She is a force of preoccupation. She has become the plot of my existence. She dominates my writing. She dominates my conversations. She seeps into my relationships. She growls when I take risks, demanding that I am unimportant, and that my existence is insignificant.  She keeps me from living freely. Day by day she pulls from my courage, my candidness, my confidence. On occasion she directs my attention away from the mirror, and towards those who surround me. My friends, family, classmates. They are better, she screams. She cackles maliciously. She perpetuates my self doubt, and then proceeds to mock my insecurities. If somebody tells me I am beautiful, she tells me to scroll through Instagram. Look around, she whispers. You don’t look like her. You will never look like that.

She coaxes me towards self depreciation. She is allergic to positivity. She yanks on my braids to irritate me. She reminds me that I am unintelligent, and that if I were to be intelligent, my looks would overcome my opinions. She sneaks into my water. She silences me after I take my first gulp. You speak what you know, not what you believe. You are lazy. 

I imagine how I appear as I speak; how my chin is smashing up against itself. She scolds me and says that it was not worth speaking in the first place. I drew too much attention to myself. As I write sitting down, she presses her fingers up against my back, reminding me to sit up. If I slouch, my bloated stomach will roll up. When I return home she shoves me onto the scale and screams, Ew! The numbers fly off the machine and puncture into my self worth.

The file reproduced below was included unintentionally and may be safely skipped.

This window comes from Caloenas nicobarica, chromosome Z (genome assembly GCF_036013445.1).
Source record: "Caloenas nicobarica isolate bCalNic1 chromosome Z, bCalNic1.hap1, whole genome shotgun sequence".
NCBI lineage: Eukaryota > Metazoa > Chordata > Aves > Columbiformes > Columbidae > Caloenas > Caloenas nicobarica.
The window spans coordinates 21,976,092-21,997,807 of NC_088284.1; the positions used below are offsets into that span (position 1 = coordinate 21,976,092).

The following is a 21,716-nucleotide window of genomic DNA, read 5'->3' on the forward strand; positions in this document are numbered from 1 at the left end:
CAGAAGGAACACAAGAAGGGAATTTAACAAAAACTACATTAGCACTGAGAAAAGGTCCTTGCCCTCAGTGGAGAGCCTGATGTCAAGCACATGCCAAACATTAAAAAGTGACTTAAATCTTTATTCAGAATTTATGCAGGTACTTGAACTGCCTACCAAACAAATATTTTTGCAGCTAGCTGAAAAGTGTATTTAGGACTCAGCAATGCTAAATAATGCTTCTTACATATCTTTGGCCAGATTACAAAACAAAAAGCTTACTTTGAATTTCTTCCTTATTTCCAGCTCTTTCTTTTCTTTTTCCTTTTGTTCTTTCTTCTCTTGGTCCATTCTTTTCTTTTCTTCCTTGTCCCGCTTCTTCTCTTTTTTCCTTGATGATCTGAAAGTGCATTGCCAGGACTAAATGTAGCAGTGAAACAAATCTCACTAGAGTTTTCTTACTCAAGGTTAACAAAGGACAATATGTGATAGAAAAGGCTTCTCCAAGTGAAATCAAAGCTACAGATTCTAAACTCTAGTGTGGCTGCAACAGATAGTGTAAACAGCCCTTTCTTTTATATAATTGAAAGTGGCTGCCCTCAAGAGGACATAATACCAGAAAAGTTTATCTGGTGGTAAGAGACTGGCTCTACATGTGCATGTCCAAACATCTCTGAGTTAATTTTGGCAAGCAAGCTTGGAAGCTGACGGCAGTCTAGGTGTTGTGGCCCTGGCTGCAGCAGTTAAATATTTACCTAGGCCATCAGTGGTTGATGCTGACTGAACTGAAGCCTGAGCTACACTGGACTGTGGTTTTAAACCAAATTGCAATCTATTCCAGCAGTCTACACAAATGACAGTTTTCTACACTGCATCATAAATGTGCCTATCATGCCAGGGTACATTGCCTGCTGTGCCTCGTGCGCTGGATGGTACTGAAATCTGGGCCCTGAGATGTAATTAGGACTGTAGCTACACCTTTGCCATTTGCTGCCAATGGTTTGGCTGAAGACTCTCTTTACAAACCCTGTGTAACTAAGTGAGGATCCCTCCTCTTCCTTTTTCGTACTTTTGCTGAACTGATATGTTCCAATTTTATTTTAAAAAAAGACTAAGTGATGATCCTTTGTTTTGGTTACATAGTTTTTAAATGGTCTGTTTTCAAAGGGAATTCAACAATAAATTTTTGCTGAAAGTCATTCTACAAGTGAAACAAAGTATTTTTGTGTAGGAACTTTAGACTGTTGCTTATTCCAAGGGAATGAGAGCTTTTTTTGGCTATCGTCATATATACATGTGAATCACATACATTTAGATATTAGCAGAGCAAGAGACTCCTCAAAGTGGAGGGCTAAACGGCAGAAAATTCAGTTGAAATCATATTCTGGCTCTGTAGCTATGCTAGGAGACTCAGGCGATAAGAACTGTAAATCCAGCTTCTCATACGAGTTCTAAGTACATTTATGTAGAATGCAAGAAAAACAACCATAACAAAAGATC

She is in showbiz. She works to impress her audience, and I am the lead role of her play. The highest paying attendees of her show are the men who do not give me the attention I deserve. So she invites them back, and tells me that they will only like me if I eat less. If I wear less. If I talk less. 

I’ve tried to get a new mirror, but I am often afraid that it is too late. She has grown skin and bones, and her heart beats louder than the noise in my head. I have come to understand that killing her will be a daunting task. I have tried to fight her by drowning in sweat at the gym. I have tried to prove her wrong by not putting food on my plate. I have hidden from her under my sheets.

For the past seven years I have been plotting her death. Recently I have assembled a team, and together we are becoming strong enough to crack the mirror. To blur her out. My close friends have become acquainted with her. They see through her games. So does my therapist. So does my sister. So does my mom. So does my mind when I run as fast as I can, or blast music into my ears. She is not invited to my improv shows, or my family dinners. She is shy when I open a book (she doesn’t know how to read). She does not fit in with my friends. 

As I introspect, she weeps. As I meditate, she yawns. The more I trust myself, the harder she is to see. The more I love myself, the more she struggles to breathe. 

Each word I write, each lyric I scream, each step I take, each person I love, she crumbles. I still feel her. She isn’t dead yet. But she is weak. She needs my discomfort, shame and sadness to survive. I am determined to let her starve.

I sit comfortably. I walk with dignity. I live happily. She doesn’t have much time left.